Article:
Weaving a story about silk velvet in Venice has been a fascinating experience. So much involved. Technology, inventiveness, courage and challenges. And emotions.

Weaving is… rhythm and sounds

In the 18th century Venice was a capital of entertainment and pleasure. Fashion, but also furniture, required silk velvet and textile. You would then see and hear hundreds and hundreds of looms in action, thousands of women and men busy working in the weaving laboratories, shops and storage rooms packed with colourful shiny silk drapes. And more: merchants, weavers and customers bustling all around.

Sounds like these ones. Multiplied hundreds times. Here you can see (and hear) a weaver at the Luigi Bevilacqua Textile factory in Venice while preparing crimson red velvet:

Weaving is… a multi-ethnic and inter-religious story

The guild of the silk weavers in Venice soon understood how contamination with different cultures would only but improve the production quality and variety. In the year 1265 the capitulary of the silk textiles weavers in Venice was renewed, which means the art existed before that date. But it was thanks to the arrival in 1309 in Venice of silk weaver masters from Lucca that the silk velvet production skyrocketed. Escaping for political reasons from Lucca, the silk weavers reached Venice. The Serenissima gave them a place where to stay, the possibility to acquire real estate, stores and a devotion altar. Important privileges.

In those same years Marco Polo had come back from Asia. Son of a silk textile merchant, Marco Polo related in his memories of wonderful Asian drapes in silk. In his inventory at his death in 1324 there appears a “coltra una de veludo”, fabrics in velvet. Was velvet then from Asia? Maybe, although some propose France, too.

Cannaregio was the favourite district!

Most of the silk weavers lived and worked in Cannaregio, the northern district of Venice. Two hundreds years after Marco Polo and the arrival of the Lucca’s craftsmen, the activity was still deeply rooted. In 1509 the Labia family settled down in Venice, too. Originally Catalan, the Labias made a fortune with silk and gold textiles and chose the most peripheral district of Cannaregio where to live. This way, though, they would be close to where Jews not many years later would move to.

In the middle of the 18th century, the ballroom of the Labia palace was frescoed by Giambattista Tiepolo, depicting the gorgeous dress of Cleopatra as a Venetian lady wearing her soft translucent silk.  At the same time, 84% of the silk weavers had decided to live and work in the surrounding areas.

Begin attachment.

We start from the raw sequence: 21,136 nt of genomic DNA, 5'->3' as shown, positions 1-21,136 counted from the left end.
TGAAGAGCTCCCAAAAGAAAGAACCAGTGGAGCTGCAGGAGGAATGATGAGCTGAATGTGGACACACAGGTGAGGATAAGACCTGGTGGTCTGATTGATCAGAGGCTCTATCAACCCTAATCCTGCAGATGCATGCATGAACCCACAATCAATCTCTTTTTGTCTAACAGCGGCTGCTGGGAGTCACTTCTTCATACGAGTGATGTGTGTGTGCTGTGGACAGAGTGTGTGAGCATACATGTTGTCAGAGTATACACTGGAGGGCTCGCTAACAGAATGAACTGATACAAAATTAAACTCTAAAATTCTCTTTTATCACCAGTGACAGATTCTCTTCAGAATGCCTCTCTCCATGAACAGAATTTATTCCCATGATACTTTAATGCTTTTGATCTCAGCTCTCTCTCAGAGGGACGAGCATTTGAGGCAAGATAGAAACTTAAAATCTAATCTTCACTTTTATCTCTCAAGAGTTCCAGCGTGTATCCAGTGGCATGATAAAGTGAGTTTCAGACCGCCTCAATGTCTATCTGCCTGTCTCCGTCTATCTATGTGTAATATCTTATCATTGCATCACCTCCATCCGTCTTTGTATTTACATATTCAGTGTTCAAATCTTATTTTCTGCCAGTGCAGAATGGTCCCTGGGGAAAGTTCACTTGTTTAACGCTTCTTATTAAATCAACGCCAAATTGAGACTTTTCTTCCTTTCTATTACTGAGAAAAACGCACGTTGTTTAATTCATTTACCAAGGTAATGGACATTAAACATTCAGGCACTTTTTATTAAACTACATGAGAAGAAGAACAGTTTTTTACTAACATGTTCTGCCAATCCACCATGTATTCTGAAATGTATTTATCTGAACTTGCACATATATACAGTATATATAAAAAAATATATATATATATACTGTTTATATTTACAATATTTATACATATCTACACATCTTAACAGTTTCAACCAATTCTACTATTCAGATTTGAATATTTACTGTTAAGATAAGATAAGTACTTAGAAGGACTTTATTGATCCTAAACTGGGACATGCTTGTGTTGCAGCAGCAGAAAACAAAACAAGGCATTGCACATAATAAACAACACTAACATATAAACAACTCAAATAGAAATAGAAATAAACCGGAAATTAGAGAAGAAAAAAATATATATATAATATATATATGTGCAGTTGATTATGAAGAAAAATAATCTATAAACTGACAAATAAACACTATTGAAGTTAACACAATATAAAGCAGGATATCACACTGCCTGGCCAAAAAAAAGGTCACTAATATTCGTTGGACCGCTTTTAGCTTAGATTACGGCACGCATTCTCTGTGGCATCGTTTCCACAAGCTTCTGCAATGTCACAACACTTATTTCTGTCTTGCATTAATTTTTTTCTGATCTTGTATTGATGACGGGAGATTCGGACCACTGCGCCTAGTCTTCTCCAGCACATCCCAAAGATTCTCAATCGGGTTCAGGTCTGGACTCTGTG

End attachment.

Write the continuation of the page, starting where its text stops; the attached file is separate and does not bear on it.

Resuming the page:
Why Cannaregio? Because the silk weavers could find more business commissions there, thanks to the Jewish ghetto and to the diplomatic immunity that the foreign embassies of Spain, France and for a while Mantua could guarantee. So while the law established that silk weavers had to sell their work to Venetian catholic merchants only, in fact considerable profits were made with Jewish, Turkish, Greek and Armenian traders, too.

A weaving mill in the heart of Venice today

Near one of the most beautiful campos of Venice, campo San Zandegolà, you can visit the Luigi Bevilacqua factory. While the company was founded in 1875, a silk weaver named Giacomo Bevilacqua is mentioned in a painting by Giovanni Mansueti in 1499 already.

Campo San Zandegolà in Venice

Campo San Zandegolà in Venice

But guess what? Beforehand, the factory had operated since 1892 in palazzo Labia, right next to that frescoed ballroom, after the Labias moved out… Does this remind you of Ariadne’s thread, too?

At the moment eighteen 300-year old looms are hosted in the room downstairs, illuminated by large roof windows. Piles of grey Jacquard punched cards contrast with the brilliant colours of silk bundles. Over 3500 different drawings, from the Middle Ages to the Art Deco. In the middle of the room you can see the ancient warpers and creel, as in Diderot’s encyclopaedia.

Warpers and creel in Luigi Bevilacqua Textile Factory in Venice

Warpers and creel in Luigi Bevilacqua Textile Factory in Venice

Punched cards for textile patterns in Luigi Bevilacqua Textile Factory in Venice